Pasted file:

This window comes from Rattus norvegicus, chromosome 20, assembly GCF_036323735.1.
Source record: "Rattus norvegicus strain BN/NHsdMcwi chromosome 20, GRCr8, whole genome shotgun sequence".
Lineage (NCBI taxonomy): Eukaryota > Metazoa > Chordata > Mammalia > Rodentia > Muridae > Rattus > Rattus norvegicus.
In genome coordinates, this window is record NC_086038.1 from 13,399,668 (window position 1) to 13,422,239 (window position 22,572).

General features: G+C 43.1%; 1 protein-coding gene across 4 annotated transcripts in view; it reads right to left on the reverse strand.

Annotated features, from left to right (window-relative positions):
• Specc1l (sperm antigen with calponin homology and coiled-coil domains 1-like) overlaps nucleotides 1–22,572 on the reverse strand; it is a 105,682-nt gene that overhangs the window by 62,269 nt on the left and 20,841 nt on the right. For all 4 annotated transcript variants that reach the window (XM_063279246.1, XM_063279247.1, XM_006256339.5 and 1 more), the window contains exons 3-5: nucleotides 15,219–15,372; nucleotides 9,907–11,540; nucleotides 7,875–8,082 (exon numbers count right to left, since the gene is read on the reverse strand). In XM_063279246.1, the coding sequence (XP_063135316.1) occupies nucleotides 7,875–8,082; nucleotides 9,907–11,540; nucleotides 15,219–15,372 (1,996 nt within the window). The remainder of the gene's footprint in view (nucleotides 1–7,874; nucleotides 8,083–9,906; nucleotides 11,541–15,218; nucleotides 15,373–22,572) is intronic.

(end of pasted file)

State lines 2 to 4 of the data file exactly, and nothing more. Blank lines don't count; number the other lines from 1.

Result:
Source record: "Rattus norvegicus strain BN/NHsdMcwi chromosome 20, GRCr8, whole genome shotgun sequence".
Lineage (NCBI taxonomy): Eukaryota > Metazoa > Chordata > Mammalia > Rodentia > Muridae > Rattus > Rattus norvegicus.
In genome coordinates, this window is record NC_086038.1 from 13,399,668 (window position 1) to 13,422,239 (window position 22,572).